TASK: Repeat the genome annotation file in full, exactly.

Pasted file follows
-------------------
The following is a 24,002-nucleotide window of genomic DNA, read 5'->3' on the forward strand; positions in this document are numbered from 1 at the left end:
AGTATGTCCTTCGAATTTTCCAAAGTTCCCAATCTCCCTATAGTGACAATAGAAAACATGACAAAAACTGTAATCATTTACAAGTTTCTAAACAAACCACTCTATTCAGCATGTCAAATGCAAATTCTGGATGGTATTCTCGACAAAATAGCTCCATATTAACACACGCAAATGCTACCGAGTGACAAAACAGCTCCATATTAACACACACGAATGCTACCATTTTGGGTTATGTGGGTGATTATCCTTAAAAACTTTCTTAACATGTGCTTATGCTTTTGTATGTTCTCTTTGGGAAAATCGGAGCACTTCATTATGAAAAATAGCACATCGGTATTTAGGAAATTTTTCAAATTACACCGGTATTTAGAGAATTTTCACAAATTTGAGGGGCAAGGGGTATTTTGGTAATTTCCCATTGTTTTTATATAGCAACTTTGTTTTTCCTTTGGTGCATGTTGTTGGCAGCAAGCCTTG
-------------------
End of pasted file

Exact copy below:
The following is a 24,002-nucleotide window of genomic DNA, read 5'->3' on the forward strand; positions in this document are numbered from 1 at the left end:
AGTATGTCCTTCGAATTTTCCAAAGTTCCCAATCTCCCTATAGTGACAATAGAAAACATGACAAAAACTGTAATCATTTACAAGTTTCTAAACAAACCACTCTATTCAGCATGTCAAATGCAAATTCTGGATGGTATTCTCGACAAAATAGCTCCATATTAACACACGCAAATGCTACCGAGTGACAAAACAGCTCCATATTAACACACACGAATGCTACCATTTTGGGTTATGTGGGTGATTATCCTTAAAAACTTTCTTAACATGTGCTTATGCTTTTGTATGTTCTCTTTGGGAAAATCGGAGCACTTCATTATGAAAAATAGCACATCGGTATTTAGGAAATTTTTCAAATTACACCGGTATTTAGAGAATTTTCACAAATTTGAGGGGCAAGGGGTATTTTGGTAATTTCCCATTGTTTTTATATAGCAACTTTGTTTTTCCTTTGGTGCATGTTGTTGGCAGCAAGCCTTG